Tag Archive: cooking



It might be a good idea to read this past post before you begin the one  for today.

https://oldentimes.wordpress.com/2010/11/19/adventures-with-betty-crocker/

This sort of sets the stage.

Over the years, many young cooks have passed through the kitchen on Sunrise ridge and other places we have called ‘home’ in our journey through life.

Betty Crocker’s red cookbooks for making things and a set of Good measuring cups have been staples of the experience.

This past week, a photo on Facebook of the big red ‘pic cover cookbook was making the rounds. Of course I shared it and many comments came, a good number from those who shared in the making of thing from that book.

My old copy is held together with duct tape, notes in the margins, and many pages smeared with drips. I have a child who wants it and her daughter is now beginning to cook, sometimes here in Sunrise kitchen. Another generation to share with.

While at an auction yesterday, another copy of the book was for sale. The cover was a little worn, the pages inside much like mine.

Yes, I  felt the need to purchase it. Another daughter and granddaughter live in California and they too should have this book.

Now, I need to find a couple more copies for some of the others who ‘graduated’ with the basic cooking certificate here.

I see they are available on Amazon and other outlets, some for quite a price. The ones I need though are well loved, used, smeared (especially on the page with the fudge recipe) and have notes written in them. They may not bee my notes, but I will happily transcribe from mine.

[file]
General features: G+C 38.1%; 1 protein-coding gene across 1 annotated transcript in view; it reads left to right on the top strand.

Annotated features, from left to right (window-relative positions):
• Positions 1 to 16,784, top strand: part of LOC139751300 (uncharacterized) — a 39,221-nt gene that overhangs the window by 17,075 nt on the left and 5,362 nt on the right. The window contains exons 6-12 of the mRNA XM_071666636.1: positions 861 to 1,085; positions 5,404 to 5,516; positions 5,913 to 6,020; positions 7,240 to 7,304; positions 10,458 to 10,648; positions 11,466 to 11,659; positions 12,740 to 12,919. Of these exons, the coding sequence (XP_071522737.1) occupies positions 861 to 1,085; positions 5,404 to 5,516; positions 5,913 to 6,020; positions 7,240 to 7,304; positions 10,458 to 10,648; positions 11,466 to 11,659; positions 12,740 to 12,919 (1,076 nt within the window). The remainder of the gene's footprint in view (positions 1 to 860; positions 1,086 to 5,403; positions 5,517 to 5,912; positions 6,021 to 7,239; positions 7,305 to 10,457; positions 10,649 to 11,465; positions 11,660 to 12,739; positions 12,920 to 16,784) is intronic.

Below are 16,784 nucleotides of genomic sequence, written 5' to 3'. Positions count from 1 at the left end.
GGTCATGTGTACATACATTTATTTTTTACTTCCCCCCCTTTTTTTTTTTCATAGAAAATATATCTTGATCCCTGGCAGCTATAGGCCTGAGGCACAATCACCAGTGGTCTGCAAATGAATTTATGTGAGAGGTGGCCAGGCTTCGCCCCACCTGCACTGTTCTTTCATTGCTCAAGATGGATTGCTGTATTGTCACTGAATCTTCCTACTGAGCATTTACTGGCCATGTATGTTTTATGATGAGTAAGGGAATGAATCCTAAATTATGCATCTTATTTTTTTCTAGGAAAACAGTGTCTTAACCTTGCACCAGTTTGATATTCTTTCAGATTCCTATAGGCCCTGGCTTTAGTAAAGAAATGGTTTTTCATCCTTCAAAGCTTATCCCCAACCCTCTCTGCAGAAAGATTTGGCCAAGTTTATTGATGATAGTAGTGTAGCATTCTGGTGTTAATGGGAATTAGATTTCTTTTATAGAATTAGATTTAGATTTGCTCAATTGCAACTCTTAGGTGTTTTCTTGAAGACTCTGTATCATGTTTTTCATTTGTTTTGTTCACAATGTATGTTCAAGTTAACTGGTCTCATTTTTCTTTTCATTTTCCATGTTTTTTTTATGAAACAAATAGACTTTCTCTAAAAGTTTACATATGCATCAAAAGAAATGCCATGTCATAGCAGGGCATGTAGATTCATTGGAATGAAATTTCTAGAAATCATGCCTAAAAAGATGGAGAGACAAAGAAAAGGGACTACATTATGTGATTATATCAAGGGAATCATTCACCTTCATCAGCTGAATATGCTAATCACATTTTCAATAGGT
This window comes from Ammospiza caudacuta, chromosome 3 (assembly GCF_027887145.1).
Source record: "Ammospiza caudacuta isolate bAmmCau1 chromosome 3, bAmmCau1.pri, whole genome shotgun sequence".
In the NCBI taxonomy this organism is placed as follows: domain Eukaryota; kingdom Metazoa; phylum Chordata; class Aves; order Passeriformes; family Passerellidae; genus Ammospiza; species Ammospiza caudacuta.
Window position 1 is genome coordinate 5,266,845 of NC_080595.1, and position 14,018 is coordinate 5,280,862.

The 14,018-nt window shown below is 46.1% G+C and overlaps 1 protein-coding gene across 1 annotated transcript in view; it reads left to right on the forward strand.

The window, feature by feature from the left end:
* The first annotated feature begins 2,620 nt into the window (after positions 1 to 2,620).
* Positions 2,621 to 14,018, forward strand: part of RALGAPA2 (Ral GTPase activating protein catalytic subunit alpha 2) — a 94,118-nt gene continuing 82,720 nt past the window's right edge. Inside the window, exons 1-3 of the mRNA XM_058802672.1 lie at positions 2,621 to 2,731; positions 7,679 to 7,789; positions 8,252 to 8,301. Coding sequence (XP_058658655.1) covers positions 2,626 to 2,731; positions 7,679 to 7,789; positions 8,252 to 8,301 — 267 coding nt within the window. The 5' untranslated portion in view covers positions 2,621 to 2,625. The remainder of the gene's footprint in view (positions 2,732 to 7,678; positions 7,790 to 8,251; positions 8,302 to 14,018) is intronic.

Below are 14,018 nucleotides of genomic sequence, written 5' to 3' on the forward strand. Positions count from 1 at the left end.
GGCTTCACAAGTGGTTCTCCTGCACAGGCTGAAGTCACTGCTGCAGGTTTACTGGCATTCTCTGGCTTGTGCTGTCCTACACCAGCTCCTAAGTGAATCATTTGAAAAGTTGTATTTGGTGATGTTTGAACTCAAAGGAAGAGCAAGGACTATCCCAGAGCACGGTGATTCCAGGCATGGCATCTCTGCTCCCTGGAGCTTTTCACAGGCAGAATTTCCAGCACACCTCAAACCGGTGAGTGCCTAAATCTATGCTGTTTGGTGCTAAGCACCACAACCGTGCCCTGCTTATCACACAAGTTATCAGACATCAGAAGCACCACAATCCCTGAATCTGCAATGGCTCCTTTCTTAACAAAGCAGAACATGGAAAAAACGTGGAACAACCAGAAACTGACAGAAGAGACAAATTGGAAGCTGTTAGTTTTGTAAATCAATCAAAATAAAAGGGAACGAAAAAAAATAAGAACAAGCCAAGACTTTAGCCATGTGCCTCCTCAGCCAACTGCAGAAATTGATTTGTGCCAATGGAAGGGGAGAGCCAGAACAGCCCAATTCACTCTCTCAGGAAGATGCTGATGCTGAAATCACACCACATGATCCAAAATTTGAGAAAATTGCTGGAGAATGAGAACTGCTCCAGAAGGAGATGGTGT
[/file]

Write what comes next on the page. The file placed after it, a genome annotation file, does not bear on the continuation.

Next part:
Not much of a ‘legacy’ you might think, but you are wrong. These books are filled with memories and love!

 

 

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A new year has begun.

I thought would share a couple of photos that I particularly enjoyed from 2015.

 

eagles

taste testing


Hubby discovered he really likes some types of pickles. Likes them enough, in fact, that he has been learning his way around the hot water bath canner very well!

Today, he made bread and butter pickles and a batch of dilled okra.

You might wonder why he did that?

It is simple, I spent a few days in hospital and have not got back up to par… He had been great about helping slice veggies and pack jars.  The garden hasn’t slowed down one bit. Vegetables  just keep piling up!

Today’s abundance of cucumbers and okra had to be canned up, so he did it! I read the instructions, he made his brines and took right over.

He’s a good man, my pickle packing Papa!


Three gallons of green beans arrived in the kitchen on Sunrise Ridge.
I shanghaied one of he current resident teenagers this morning and demonstrated the fine art of tips, tails and snapping to a more or less willing apprentice. Before long, aid apprentice got the hang of things and we raced through the last half-gallon to see who was faster. 😉
The next part of the lesson involved jar and canner preparation.
While water was heating in the pressure canner, the assistant finished heating beans and getting them properly into the jars.
Soon we had 7 jars of beans in the canner and a respite of time while they cooked.
I regaled my young helper with tales of long ago July days when canning meant keeping the wood stove going, and how glad we were when another was procured and set outside under a big oak tree. There was still a wood fire to feed, but being out where there was a breeze sure beat doing it inside.
Now, I admit, I am pretty sure my helper still has no idea about the wood stove canning and I hope never as to learn how to do that particular thing.
We got the second canner load ready and all finished by 11:30.
That gave us plenty of time to fix dinner and prepare for the second lesson.
We did tomatoes this afternoon, and assistant was pleasantly surprised to find out by dipping the lovely red orbs in boiling water for a few minutes then into ice water, the skins slip right off.